Scientists at the U.S. Naval Research Laboratory (NRL) along with Mercury Continuity (MC) have successfully demonstrated the Tactical Reachback Extended Communications (TREC) system in the port of Miami.
This NRL-developed communications technology, which provides a very high data rate transmission over long ranges, was tested as part of a CRADA (Cooperative Research and Development Agreement) with MC and Intelligent Designs, LLC.
The full-duplex connection was set up between a node on top of a 760-foot-tall building near the harbor and another on board the vessel Norwegian Sky, a cruise ship owned by Norwegian Cruise Line, as she operated both pier side and then while transiting the harbor out to sea. During the proof-of-concept demonstration, the team achieved data rates of 720 Mbps, exceeding by orders of magnitude the data connectivity that these vessels have in the harbor currently.
As the cruise ship tracked out to sea, the data rate was ratcheted down to 100 Mbps and the link was operated out to ~16 nautical miles. On the return voyage, operating at the minimum data rate the link became solid over 22 miles from shore, and was ratcheted up to 720 Mbps in steps as the vessel drew closer to port.
There were multipath effects evident, but the tracking of the directional antennas on the ship and on shore was more than sufficient to maintain a consistent signal level at or beyond those ranges.
Prior to the testing on Norwegian Sky, NRL and its industry partners put the ship node on a chartered vessel for two separate trials, validating the operation and tracking of the terminals, as well as establishing and validating test procedures for the actual cruise ship testing that would follow.
These tests on the chartered vessel established the dependability of the link at a variety of data rates, and helped identify blockages (for example, due to cranes at the shipyard) that affected performance.
The TREC technology not only benefits the Navy and the DoD but could also have civilian applications, especially given MC’s plan to debut modified commercial TREC configurations for maritime and energy customers later this year. The industry partners hope to apply this technology to supporting the cruise industry with a high data rate connectivity while in harbor and out to sea more than 25 nautical miles from shore.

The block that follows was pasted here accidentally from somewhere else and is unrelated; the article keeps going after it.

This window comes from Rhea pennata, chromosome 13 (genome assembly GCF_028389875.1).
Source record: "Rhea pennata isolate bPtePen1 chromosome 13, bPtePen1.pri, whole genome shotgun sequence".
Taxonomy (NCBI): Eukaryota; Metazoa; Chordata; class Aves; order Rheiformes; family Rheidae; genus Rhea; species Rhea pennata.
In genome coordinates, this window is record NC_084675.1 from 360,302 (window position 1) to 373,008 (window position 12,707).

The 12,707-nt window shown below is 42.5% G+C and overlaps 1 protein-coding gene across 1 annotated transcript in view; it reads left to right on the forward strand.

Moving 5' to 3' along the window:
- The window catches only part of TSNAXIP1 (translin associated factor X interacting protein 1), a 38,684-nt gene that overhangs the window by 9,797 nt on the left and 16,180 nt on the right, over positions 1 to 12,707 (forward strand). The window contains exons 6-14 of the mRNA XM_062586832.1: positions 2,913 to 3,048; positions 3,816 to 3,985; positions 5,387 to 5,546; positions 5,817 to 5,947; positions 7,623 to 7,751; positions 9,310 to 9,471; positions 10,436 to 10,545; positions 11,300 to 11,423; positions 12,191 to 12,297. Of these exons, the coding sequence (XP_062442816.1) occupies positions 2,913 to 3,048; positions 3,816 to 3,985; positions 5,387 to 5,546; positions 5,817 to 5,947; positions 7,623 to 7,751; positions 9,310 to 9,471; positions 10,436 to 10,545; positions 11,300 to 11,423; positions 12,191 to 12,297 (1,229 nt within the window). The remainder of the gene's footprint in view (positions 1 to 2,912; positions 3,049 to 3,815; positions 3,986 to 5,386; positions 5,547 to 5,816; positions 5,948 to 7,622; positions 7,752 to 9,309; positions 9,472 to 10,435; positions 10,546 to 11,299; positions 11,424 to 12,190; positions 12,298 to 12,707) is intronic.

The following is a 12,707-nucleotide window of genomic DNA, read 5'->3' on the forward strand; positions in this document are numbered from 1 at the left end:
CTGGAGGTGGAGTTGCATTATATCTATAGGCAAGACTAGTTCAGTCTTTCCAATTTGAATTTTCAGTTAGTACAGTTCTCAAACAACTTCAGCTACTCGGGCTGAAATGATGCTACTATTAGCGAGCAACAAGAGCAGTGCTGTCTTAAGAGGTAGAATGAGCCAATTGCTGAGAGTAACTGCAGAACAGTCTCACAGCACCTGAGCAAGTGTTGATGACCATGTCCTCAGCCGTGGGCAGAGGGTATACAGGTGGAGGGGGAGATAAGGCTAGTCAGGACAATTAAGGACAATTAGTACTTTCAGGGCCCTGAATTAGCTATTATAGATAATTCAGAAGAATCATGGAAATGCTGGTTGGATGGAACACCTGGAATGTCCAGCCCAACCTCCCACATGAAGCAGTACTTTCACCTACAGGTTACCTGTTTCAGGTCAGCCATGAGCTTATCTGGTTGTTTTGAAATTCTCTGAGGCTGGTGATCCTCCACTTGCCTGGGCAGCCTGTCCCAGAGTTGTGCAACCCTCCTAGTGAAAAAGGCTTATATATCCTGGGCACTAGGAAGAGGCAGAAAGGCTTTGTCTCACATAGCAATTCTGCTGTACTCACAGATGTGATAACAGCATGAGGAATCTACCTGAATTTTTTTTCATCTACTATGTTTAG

According to Adam Jaffe, CEO of Mercury Continuity, Inc., TREC represents more than just a cutting-edge communications system.
“Beyond the relatively niche sector servicing commercial cruise lines and yachts, there is a substantially broader base of government and civilian customers who have long been eager for a wireless communications solution with ‘TREC-like’ capabilities,” he says.
“MC is excited about continuing our relationship with NRL to further develop this disruptive technology. We believe our work on TREC will end up having a significant impact across government and civilian sectors and on the industry at large.”
NRL initially developed TREC as a very high speed, full duplex line-of-sight data link between airborne assets and a ground station. TREC began as a 6.2 research effort at NRL sponsored by the Office of Naval Research (ONR) in 2008, and NRL has remained on task by ONR to guide the contracts developing the advanced hardware and conducting all integration and testing of the various systems in the air and on the ground.
TREC had previously met all of its threshold benchmarks for performance (300 Mbps at 50 nautical miles), weight (less than 12 lbs.) and power draw (less than 57W).
NRL has operated TREC successfully in repeated trials, including during experimentation where TREC provided a reliable high data rate link from a manned aircraft to the ground, in support of a payload from NRL Optical Sciences Division.
The NRL team consists of Michael Rupar, Principal Investigator; Blerta Bajramaj, Lead Engineer; Ralph Hartley, Software Engineer; Chris Smith, Electronics Engineer; and Kristen Nock, Network Engineer, all from NRL’s Information Technology Division.
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